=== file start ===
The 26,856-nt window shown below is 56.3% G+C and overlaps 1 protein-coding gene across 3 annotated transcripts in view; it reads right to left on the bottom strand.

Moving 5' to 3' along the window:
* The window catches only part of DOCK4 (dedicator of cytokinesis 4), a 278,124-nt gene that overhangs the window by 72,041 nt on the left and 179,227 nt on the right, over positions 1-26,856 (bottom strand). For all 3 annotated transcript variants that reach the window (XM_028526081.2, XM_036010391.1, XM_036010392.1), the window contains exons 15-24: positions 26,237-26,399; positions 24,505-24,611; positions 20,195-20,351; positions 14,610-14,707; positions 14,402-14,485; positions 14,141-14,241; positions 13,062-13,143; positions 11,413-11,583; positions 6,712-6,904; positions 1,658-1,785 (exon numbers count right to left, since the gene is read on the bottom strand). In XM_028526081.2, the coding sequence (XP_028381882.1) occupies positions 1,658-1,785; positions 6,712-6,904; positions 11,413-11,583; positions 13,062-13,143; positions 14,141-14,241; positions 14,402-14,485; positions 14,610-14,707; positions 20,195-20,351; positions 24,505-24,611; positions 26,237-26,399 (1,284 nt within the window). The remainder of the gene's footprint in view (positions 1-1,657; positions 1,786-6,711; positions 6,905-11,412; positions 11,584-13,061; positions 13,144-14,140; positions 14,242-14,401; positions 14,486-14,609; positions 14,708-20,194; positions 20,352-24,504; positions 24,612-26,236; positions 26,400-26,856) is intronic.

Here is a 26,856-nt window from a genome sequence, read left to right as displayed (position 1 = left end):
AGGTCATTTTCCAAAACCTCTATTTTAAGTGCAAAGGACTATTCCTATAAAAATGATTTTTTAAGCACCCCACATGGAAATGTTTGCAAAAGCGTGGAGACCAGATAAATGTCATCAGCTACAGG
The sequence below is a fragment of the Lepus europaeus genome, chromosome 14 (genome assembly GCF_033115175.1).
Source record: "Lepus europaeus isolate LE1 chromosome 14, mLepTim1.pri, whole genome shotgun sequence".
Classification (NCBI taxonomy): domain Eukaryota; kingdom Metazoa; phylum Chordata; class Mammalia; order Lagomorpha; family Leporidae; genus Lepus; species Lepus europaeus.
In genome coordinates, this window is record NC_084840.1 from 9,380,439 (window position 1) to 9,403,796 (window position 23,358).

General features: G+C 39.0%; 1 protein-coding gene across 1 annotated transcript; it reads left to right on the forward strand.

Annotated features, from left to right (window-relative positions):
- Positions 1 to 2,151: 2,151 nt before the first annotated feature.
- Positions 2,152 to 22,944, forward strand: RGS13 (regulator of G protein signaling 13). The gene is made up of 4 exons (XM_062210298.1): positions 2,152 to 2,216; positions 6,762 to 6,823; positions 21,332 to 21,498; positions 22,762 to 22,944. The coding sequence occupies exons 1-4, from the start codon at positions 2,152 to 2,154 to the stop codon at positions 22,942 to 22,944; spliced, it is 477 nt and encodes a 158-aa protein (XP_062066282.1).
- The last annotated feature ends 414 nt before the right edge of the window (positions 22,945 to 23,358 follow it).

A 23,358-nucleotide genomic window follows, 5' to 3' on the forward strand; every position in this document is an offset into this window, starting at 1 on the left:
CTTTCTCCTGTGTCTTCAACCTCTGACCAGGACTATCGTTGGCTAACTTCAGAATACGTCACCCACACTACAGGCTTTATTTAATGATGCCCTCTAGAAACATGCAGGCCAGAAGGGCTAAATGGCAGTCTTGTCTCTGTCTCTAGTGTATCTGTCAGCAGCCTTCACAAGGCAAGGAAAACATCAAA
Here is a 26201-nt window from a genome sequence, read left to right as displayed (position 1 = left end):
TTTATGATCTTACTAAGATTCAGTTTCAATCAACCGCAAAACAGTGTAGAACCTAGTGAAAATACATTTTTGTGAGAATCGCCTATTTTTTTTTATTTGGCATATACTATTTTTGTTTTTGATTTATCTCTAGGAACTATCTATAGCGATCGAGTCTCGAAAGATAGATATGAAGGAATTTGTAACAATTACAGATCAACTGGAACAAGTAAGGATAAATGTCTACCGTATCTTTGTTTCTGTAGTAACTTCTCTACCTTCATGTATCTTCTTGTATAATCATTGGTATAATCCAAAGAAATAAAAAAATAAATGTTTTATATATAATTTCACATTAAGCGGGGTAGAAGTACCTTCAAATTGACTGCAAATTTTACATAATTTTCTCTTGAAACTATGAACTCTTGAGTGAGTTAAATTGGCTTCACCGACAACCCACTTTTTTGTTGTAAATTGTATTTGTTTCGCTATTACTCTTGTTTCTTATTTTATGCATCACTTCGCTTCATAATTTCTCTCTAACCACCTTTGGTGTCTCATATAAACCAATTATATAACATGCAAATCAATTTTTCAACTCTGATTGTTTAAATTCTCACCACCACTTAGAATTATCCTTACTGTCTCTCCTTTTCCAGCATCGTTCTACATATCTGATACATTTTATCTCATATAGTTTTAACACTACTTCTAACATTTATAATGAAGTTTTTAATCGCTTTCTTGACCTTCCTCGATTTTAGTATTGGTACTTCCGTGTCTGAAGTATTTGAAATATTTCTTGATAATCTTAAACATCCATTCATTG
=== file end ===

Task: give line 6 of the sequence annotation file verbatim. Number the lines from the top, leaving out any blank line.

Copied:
The sequence below is a fragment of the Lepus europaeus genome, chromosome 14 (genome assembly GCF_033115175.1).